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17-01-2008
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1958 Synthetic jersey bodice; silk faille skirt.


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17-01-2008
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1963 Wool knit.


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21-01-2008
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From 1961 (ph: Avedon).
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File Type: jpg american_bazaar_june_1961__avedon_sm.jpg (184.3 KB, 7 views)

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24-01-2008
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^ Great picture, iluvjeisa!

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c .1956, dress: silk jersey, sequins. Coat: vicuna wool, silk lining, sequins.

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24-01-2008
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About 1955, wool and fur.

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24-01-2008
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c. 1958. silk taffeta, painted warp (chiné), silk organza lining.

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24-01-2008
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c. 1967, silk organza, silk taffeta lining.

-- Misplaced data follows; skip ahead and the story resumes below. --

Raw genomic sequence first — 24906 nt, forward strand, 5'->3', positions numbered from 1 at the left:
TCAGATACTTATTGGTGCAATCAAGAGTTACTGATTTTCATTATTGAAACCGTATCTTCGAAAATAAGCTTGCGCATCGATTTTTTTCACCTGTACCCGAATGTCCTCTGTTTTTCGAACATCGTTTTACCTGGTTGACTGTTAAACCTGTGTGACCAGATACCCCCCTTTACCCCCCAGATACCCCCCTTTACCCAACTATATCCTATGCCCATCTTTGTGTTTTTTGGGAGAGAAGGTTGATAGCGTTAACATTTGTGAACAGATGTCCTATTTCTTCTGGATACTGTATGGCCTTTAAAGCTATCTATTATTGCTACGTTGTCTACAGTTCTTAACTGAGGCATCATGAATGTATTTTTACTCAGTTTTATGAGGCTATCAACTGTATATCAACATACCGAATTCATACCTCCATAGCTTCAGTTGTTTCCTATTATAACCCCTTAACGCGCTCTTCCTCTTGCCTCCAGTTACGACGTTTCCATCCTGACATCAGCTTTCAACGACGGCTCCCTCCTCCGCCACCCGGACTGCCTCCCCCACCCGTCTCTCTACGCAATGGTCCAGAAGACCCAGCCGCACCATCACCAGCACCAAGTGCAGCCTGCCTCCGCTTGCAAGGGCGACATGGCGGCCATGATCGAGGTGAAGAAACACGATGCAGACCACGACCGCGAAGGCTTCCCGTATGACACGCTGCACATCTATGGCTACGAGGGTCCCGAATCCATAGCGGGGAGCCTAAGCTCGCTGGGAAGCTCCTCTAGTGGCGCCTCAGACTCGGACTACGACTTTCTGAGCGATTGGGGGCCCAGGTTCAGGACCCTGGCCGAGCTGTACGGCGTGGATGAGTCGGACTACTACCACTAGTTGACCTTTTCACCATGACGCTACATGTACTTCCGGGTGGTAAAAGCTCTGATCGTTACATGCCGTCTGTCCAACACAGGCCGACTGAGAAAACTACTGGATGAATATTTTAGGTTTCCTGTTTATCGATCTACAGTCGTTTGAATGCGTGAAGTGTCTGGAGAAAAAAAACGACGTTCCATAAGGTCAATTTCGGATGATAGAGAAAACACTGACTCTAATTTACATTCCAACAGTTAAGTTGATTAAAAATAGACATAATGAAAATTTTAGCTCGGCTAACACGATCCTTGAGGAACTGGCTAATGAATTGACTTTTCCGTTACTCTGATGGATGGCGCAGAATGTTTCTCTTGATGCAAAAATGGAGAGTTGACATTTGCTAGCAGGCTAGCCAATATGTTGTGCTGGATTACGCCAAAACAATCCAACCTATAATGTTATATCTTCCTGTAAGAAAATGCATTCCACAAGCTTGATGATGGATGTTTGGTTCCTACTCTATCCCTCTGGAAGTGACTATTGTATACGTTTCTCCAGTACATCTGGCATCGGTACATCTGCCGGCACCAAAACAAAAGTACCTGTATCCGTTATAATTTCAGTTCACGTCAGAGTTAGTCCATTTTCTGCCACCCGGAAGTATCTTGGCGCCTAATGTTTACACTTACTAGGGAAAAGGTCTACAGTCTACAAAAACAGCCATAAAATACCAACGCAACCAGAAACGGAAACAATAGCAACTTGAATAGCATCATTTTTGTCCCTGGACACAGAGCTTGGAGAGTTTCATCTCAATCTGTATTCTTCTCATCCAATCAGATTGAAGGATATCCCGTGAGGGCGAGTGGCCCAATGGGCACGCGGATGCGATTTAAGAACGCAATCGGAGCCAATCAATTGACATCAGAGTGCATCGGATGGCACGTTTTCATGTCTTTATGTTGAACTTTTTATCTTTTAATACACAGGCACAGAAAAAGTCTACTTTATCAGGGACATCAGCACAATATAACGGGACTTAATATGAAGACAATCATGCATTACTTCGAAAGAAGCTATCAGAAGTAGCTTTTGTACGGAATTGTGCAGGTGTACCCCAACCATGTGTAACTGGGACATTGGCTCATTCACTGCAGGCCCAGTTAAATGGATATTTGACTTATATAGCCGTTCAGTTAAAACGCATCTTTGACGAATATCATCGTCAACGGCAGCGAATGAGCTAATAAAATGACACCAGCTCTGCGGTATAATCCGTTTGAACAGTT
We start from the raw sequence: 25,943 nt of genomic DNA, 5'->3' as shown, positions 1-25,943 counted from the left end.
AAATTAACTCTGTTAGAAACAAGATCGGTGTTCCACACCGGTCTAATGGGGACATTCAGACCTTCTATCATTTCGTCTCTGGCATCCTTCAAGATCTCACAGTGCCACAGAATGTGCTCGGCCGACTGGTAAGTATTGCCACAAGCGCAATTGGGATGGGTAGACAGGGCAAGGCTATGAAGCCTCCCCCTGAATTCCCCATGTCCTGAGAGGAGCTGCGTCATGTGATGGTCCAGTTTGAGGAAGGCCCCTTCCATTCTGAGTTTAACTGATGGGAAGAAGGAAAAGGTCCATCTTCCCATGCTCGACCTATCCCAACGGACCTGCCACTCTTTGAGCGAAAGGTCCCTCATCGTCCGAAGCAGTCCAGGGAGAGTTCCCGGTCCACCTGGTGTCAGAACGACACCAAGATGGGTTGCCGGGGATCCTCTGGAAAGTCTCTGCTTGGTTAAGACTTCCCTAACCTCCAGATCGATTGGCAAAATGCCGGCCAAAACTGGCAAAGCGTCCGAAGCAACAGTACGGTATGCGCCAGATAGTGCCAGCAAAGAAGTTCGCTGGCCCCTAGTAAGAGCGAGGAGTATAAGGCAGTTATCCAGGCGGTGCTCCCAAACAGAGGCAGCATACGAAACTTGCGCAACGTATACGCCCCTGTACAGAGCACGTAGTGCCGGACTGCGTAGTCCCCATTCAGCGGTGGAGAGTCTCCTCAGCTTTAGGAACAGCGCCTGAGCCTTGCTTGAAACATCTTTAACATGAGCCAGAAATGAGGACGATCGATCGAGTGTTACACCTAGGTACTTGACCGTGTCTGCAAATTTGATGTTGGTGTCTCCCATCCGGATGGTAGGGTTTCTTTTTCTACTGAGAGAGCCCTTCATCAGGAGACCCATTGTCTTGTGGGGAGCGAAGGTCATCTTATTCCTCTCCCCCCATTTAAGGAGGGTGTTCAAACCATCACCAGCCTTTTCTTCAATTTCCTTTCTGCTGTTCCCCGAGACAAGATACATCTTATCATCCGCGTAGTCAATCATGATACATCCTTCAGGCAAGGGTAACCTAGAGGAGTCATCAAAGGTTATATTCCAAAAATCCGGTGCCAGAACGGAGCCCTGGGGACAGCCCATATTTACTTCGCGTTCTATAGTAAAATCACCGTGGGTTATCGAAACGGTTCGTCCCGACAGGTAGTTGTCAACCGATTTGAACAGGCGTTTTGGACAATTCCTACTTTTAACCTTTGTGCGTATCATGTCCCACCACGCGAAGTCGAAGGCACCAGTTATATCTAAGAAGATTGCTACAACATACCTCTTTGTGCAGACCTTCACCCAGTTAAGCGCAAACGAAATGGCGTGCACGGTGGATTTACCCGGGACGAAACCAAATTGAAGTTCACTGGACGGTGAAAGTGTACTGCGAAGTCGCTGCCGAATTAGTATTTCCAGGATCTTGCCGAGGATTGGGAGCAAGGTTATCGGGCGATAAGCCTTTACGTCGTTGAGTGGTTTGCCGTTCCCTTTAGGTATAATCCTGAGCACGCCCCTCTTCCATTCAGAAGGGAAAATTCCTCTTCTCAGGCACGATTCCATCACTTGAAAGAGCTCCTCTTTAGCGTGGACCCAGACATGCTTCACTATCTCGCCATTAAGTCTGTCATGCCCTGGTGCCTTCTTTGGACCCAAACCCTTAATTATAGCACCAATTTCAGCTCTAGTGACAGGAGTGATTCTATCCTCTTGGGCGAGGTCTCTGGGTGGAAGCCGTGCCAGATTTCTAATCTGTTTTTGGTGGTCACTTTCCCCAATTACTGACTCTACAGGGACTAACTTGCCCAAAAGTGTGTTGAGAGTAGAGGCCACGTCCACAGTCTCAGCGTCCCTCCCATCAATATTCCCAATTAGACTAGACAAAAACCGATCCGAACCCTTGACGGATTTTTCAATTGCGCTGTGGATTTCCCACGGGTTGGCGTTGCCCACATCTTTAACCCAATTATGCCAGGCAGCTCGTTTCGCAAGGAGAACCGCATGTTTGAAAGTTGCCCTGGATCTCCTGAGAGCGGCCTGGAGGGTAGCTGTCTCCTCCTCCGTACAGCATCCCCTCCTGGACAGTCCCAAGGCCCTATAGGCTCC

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24-01-2008
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c. 1963, wool crepe, rhinestones.

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24-01-2008
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"Genie" outfit, c. 1967, silk crepe, embroidered with rhinestones.

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24-01-2008
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Wow the silk organza dress in post #11 is amazing.. it looks completely like real georgines or dahlias.

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30-07-2008
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1900-1972 Norman Norell

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Norman Norell (1900-72) was a central figure in the development of the American fashion industry from the 1940s through the early 1970s. His simple but stylish clothing was lauded for its glamour, timelessness, and high-quality construction. Considered the first American fashion designer to compete successfully with French couturiers, Norell’s obituary appeared on the front page of the New York Times (October 26, 1972) with the headline: “Made 7th Ave. the Rival of Paris." The designer’s talent was recognized in 1943 when he received the first Coty American Fashion Critics Award ever presented. He was to be awarded four more such awards, and in 1956, he was inducted into the Coty Hall of Fame.